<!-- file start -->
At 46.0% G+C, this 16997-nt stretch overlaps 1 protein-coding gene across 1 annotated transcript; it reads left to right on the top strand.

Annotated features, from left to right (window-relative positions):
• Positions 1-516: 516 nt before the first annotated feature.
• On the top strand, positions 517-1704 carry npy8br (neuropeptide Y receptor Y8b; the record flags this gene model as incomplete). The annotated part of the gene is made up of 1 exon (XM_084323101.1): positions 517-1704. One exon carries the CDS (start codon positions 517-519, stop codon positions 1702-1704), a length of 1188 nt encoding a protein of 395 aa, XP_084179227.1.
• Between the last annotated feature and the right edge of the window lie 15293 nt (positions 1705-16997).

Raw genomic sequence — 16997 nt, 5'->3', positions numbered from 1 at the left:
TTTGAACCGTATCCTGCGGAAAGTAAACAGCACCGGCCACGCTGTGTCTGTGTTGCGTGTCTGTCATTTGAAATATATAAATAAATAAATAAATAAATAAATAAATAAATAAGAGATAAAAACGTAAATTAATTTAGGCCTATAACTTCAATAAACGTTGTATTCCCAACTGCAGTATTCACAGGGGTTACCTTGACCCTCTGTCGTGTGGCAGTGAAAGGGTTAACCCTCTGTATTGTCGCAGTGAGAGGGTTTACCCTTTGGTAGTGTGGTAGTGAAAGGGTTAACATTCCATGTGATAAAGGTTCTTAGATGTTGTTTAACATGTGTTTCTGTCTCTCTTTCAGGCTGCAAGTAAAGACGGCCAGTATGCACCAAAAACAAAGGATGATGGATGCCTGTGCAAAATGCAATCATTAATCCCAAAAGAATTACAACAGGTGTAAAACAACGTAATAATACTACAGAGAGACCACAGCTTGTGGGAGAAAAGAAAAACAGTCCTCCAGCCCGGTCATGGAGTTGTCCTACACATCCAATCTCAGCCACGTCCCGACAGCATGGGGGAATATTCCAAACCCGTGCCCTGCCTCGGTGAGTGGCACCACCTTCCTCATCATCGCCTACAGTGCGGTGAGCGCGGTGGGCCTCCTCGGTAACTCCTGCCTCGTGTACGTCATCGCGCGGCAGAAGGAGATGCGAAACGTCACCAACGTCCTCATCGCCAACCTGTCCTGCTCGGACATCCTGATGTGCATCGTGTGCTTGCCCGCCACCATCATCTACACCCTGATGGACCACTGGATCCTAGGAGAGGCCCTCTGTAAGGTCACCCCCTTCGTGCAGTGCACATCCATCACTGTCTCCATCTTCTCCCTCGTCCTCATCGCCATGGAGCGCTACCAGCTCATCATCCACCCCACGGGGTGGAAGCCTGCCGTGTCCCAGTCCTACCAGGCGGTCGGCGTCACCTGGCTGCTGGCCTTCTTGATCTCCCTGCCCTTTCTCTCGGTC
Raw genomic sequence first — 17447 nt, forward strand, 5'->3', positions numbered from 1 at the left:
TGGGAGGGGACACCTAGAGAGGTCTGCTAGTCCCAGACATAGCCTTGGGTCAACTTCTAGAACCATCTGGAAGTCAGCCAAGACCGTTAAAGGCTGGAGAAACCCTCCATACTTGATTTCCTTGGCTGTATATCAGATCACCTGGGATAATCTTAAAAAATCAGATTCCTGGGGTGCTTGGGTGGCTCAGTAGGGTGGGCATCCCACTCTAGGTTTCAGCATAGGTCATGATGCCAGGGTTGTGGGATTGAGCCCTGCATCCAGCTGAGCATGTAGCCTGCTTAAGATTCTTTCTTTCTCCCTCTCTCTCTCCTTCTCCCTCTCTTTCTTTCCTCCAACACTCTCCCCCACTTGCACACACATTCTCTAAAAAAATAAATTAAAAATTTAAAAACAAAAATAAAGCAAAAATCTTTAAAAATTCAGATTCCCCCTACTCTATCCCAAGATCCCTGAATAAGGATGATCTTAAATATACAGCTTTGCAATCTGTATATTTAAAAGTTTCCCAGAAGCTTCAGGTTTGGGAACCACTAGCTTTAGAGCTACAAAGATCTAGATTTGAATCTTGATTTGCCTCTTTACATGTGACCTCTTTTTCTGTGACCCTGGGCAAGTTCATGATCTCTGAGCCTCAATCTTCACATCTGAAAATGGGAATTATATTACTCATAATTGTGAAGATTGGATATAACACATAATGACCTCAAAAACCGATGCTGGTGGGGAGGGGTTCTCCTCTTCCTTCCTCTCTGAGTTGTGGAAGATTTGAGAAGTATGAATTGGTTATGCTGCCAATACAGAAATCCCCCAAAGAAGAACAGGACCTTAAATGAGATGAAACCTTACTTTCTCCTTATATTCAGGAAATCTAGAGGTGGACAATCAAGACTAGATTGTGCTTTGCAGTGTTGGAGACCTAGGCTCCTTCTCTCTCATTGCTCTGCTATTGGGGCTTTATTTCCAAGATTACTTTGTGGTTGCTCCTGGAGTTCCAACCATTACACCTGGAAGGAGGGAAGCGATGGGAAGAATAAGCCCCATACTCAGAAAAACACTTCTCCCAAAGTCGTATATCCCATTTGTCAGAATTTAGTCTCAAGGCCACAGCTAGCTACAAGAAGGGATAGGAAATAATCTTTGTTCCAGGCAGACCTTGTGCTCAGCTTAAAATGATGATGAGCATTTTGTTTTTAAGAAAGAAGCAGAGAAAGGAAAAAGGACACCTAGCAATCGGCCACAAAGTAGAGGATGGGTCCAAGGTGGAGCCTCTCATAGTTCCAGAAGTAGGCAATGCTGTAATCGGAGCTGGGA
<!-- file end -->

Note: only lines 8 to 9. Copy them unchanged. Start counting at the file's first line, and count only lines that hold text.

Raw genomic sequence first — 17447 nt, forward strand, 5'->3', positions numbered from 1 at the left:
TGGGAGGGGACACCTAGAGAGGTCTGCTAGTCCCAGACATAGCCTTGGGTCAACTTCTAGAACCATCTGGAAGTCAGCCAAGACCGTTAAAGGCTGGAGAAACCCTCCATACTTGATTTCCTTGGCTGTATATCAGATCACCTGGGATAATCTTAAAAAATCAGATTCCTGGGGTGCTTGGGTGGCTCAGTAGGGTGGGCATCCCACTCTAGGTTTCAGCATAGGTCATGATGCCAGGGTTGTGGGATTGAGCCCTGCATCCAGCTGAGCATGTAGCCTGCTTAAGATTCTTTCTTTCTCCCTCTCTCTCTCCTTCTCCCTCTCTTTCTTTCCTCCAACACTCTCCCCCACTTGCACACACATTCTCTAAAAAAATAAATTAAAAATTTAAAAACAAAAATAAAGCAAAAATCTTTAAAAATTCAGATTCCCCCTACTCTATCCCAAGATCCCTGAATAAGGATGATCTTAAATATACAGCTTTGCAATCTGTATATTTAAAAGTTTCCCAGAAGCTTCAGGTTTGGGAACCACTAGCTTTAGAGCTACAAAGATCTAGATTTGAATCTTGATTTGCCTCTTTACATGTGACCTCTTTTTCTGTGACCCTGGGCAAGTTCATGATCTCTGAGCCTCAATCTTCACATCTGAAAATGGGAATTATATTACTCATAATTGTGAAGATTGGATATAACACATAATGACCTCAAAAACCGATGCTGGTGGGGAGGGGTTCTCCTCTTCCTTCCTCTCTGAGTTGTGGAAGATTTGAGAAGTATGAATTGGTTATGCTGCCAATACAGAAATCCCCCAAAGAAGAACAGGACCTTAAATGAGATGAAACCTTACTTTCTCCTTATATTCAGGAAATCTAGAGGTGGACAATCAAGACTAGATTGTGCTTTGCAGTGTTGGAGACCTAGGCTCCTTCTCTCTCATTGCTCTGCTATTGGGGCTTTATTTCCAAGATTACTTTGTGGTTGCTCCTGGAGTTCCAACCATTACACCTGGAAGGAGGGAAGCGATGGGAAGAATAAGCCCCATACTCAGAAAAACACTTCTCCCAAAGTCGTATATCCCATTTGTCAGAATTTAGTCTCAAGGCCACAGCTAGCTACAAGAAGGGATAGGAAATAATCTTTGTTCCAGGCAGACCTTGTGCTCAGCTTAAAATGATGATGAGCATTTTGTTTTTAAGAAAGAAGCAGAGAAAGGAAAAAGGACACCTAGCAATCGGCCACAAAGTAGAGGATGGGTCCAAGGTGGAGCCTCTCATAGTTCCAGAAGTAGGCAATGCTGTAATCGGAGCTGGGA